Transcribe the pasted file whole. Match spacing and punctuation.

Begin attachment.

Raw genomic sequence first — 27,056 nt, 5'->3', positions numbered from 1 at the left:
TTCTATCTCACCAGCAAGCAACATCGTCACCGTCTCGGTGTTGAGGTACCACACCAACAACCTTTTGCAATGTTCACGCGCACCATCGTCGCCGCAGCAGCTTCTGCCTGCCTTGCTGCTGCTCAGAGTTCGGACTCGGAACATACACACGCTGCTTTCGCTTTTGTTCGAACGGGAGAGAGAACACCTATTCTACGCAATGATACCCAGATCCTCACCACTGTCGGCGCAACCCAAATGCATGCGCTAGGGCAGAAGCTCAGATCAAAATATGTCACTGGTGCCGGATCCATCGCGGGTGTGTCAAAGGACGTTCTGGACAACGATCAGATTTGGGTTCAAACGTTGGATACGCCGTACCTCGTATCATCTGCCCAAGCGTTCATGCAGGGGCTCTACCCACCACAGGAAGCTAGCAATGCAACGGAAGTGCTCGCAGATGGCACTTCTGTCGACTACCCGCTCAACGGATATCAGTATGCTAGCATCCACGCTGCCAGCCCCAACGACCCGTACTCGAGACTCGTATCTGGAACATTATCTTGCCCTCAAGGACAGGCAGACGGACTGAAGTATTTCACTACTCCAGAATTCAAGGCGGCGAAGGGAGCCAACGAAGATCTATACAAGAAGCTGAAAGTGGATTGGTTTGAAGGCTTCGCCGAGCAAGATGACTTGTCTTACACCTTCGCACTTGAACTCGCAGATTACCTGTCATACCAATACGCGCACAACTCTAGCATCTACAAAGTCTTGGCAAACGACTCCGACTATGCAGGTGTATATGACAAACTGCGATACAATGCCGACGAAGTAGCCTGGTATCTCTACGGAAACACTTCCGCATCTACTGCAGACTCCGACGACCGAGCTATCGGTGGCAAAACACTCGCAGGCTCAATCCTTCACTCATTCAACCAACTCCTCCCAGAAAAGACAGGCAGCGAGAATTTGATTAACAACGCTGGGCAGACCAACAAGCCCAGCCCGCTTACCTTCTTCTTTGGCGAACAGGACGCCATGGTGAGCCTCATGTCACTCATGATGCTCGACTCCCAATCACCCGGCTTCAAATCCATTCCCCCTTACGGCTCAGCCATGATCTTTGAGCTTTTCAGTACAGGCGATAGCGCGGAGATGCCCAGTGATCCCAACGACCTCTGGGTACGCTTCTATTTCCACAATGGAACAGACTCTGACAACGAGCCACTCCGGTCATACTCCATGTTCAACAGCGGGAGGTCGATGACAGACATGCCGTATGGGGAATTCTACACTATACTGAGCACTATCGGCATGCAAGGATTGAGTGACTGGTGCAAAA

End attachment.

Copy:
Raw genomic sequence first — 27,056 nt, 5'->3', positions numbered from 1 at the left:
TTCTATCTCACCAGCAAGCAACATCGTCACCGTCTCGGTGTTGAGGTACCACACCAACAACCTTTTGCAATGTTCACGCGCACCATCGTCGCCGCAGCAGCTTCTGCCTGCCTTGCTGCTGCTCAGAGTTCGGACTCGGAACATACACACGCTGCTTTCGCTTTTGTTCGAACGGGAGAGAGAACACCTATTCTACGCAATGATACCCAGATCCTCACCACTGTCGGCGCAACCCAAATGCATGCGCTAGGGCAGAAGCTCAGATCAAAATATGTCACTGGTGCCGGATCCATCGCGGGTGTGTCAAAGGACGTTCTGGACAACGATCAGATTTGGGTTCAAACGTTGGATACGCCGTACCTCGTATCATCTGCCCAAGCGTTCATGCAGGGGCTCTACCCACCACAGGAAGCTAGCAATGCAACGGAAGTGCTCGCAGATGGCACTTCTGTCGACTACCCGCTCAACGGATATCAGTATGCTAGCATCCACGCTGCCAGCCCCAACGACCCGTACTCGAGACTCGTATCTGGAACATTATCTTGCCCTCAAGGACAGGCAGACGGACTGAAGTATTTCACTACTCCAGAATTCAAGGCGGCGAAGGGAGCCAACGAAGATCTATACAAGAAGCTGAAAGTGGATTGGTTTGAAGGCTTCGCCGAGCAAGATGACTTGTCTTACACCTTCGCACTTGAACTCGCAGATTACCTGTCATACCAATACGCGCACAACTCTAGCATCTACAAAGTCTTGGCAAACGACTCCGACTATGCAGGTGTATATGACAAACTGCGATACAATGCCGACGAAGTAGCCTGGTATCTCTACGGAAACACTTCCGCATCTACTGCAGACTCCGACGACCGAGCTATCGGTGGCAAAACACTCGCAGGCTCAATCCTTCACTCATTCAACCAACTCCTCCCAGAAAAGACAGGCAGCGAGAATTTGATTAACAACGCTGGGCAGACCAACAAGCCCAGCCCGCTTACCTTCTTCTTTGGCGAACAGGACGCCATGGTGAGCCTCATGTCACTCATGATGCTCGACTCCCAATCACCCGGCTTCAAATCCATTCCCCCTTACGGCTCAGCCATGATCTTTGAGCTTTTCAGTACAGGCGATAGCGCGGAGATGCCCAGTGATCCCAACGACCTCTGGGTACGCTTCTATTTCCACAATGGAACAGACTCTGACAACGAGCCACTCCGGTCATACTCCATGTTCAACAGCGGGAGGTCGATGACAGACATGCCGTATGGGGAATTCTACACTATACTGAGCACTATCGGCATGCAAGGATTGAGTGACTGGTGCAAAA